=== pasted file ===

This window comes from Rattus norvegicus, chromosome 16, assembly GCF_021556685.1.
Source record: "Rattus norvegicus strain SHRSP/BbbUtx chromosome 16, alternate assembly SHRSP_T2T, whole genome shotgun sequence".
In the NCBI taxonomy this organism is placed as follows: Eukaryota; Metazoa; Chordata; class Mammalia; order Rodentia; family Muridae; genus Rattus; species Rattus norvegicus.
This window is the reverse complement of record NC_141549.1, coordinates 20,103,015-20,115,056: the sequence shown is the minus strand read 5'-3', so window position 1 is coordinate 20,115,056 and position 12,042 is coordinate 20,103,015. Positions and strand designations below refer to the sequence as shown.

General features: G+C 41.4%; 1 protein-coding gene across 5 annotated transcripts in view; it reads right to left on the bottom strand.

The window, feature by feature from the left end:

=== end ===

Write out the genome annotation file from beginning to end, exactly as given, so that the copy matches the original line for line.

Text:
This window comes from Rattus norvegicus, chromosome 16, assembly GCF_021556685.1.
Source record: "Rattus norvegicus strain SHRSP/BbbUtx chromosome 16, alternate assembly SHRSP_T2T, whole genome shotgun sequence".
In the NCBI taxonomy this organism is placed as follows: Eukaryota; Metazoa; Chordata; class Mammalia; order Rodentia; family Muridae; genus Rattus; species Rattus norvegicus.
This window is the reverse complement of record NC_141549.1, coordinates 20,103,015-20,115,056: the sequence shown is the minus strand read 5'-3', so window position 1 is coordinate 20,115,056 and position 12,042 is coordinate 20,103,015. Positions and strand designations below refer to the sequence as shown.

General features: G+C 41.4%; 1 protein-coding gene across 5 annotated transcripts in view; it reads right to left on the bottom strand.

The window, feature by feature from the left end: